Galápagos Land Iguana

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Galápagos Land Iguana

 

(Conolophus subcristatus), also brown and gold land iguana, a lizard of the family Iguanidae. Measuring up to 1 m long, it has a short crest of enlarged scales along the spine. It is found only on the Galápagos Islands. The lizard digs deep burrows and feeds on vegetation, primarily cacti. During his voyage on the Beagle, C. Darwin observed large number of Galapagos land iguanas on James Island. Today their numbers have sharply decreased, and there are small numbers of them only on some of the islands.

References in periodicals archive ?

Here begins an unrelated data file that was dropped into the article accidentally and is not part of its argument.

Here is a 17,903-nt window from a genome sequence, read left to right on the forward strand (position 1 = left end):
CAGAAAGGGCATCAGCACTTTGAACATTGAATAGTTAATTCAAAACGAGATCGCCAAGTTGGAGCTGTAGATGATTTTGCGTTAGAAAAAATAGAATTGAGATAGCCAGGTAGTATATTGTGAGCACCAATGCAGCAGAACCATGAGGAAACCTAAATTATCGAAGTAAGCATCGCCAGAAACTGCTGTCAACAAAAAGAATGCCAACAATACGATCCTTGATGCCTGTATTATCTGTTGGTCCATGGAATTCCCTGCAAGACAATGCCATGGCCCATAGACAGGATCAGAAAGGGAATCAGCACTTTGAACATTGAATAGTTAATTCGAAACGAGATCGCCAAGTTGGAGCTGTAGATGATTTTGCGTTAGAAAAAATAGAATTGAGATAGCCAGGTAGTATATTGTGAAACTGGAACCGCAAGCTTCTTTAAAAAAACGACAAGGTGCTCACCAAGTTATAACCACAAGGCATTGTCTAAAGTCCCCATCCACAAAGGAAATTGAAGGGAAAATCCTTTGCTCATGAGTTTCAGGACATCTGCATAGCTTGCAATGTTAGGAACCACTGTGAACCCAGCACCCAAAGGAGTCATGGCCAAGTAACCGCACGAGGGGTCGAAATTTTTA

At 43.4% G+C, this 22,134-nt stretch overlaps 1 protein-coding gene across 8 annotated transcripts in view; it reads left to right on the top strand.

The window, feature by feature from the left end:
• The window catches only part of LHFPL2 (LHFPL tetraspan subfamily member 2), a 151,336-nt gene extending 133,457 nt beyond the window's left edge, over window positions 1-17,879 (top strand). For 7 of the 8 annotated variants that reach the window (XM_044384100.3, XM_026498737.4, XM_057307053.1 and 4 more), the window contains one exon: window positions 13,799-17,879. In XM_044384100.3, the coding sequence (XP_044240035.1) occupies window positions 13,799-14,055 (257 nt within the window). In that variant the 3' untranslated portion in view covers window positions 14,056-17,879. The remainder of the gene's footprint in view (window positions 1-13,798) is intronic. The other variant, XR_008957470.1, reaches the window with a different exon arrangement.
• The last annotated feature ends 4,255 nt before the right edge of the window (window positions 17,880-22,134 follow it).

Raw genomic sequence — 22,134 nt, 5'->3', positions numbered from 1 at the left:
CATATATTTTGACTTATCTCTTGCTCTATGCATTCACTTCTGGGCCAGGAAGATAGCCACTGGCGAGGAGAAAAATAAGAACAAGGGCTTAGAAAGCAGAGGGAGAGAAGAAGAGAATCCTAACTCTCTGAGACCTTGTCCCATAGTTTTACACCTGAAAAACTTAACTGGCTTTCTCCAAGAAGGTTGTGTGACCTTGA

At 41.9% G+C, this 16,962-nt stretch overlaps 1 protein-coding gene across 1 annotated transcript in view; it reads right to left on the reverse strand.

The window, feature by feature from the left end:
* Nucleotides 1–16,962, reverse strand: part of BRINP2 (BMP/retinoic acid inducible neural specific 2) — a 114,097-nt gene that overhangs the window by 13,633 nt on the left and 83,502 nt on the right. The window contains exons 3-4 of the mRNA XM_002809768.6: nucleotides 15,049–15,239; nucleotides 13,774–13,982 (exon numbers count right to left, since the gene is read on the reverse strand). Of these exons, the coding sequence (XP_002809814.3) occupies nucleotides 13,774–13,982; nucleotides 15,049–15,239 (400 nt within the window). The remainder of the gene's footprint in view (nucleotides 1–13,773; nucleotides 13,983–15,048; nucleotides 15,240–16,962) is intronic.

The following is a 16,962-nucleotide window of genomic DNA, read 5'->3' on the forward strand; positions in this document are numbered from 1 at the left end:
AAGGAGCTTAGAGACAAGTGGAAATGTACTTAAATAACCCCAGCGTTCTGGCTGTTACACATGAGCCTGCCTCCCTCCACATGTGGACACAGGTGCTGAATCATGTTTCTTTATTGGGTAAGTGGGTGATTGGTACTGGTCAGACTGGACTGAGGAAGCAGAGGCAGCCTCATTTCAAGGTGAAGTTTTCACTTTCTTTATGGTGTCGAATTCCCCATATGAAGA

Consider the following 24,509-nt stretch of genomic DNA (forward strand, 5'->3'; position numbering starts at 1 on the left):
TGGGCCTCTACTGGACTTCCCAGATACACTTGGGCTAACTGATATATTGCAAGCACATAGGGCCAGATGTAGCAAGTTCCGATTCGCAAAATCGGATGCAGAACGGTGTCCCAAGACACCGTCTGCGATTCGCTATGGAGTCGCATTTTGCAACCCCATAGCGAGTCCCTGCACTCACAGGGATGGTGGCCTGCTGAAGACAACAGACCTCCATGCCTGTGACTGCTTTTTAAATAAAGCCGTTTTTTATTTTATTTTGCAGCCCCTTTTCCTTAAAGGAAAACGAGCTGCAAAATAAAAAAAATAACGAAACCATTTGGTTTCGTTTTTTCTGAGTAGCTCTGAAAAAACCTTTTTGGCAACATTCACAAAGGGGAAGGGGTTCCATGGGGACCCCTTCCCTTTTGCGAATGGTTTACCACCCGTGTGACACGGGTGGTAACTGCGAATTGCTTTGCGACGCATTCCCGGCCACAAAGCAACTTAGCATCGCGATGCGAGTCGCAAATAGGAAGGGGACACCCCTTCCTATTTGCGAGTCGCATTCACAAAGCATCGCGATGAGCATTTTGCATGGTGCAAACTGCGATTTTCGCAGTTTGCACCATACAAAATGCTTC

Galapagos land iguanas diverged from the famous Galapagos marine iguanas 10 to 20 million years ago, and there are currently two recognized species of terrestrial iguanas: Conolophus subcristatus and C.
The molecular evolution of the Galapagos iguanas (Amblyrhynchus cristatus Bell, Conolophus subcristatus Gray, and C.
Both the giant tortoises and the giant land iguanas Conolophus subcristatus may occupy the niches that in other sites are occupied by herbivorous mammals.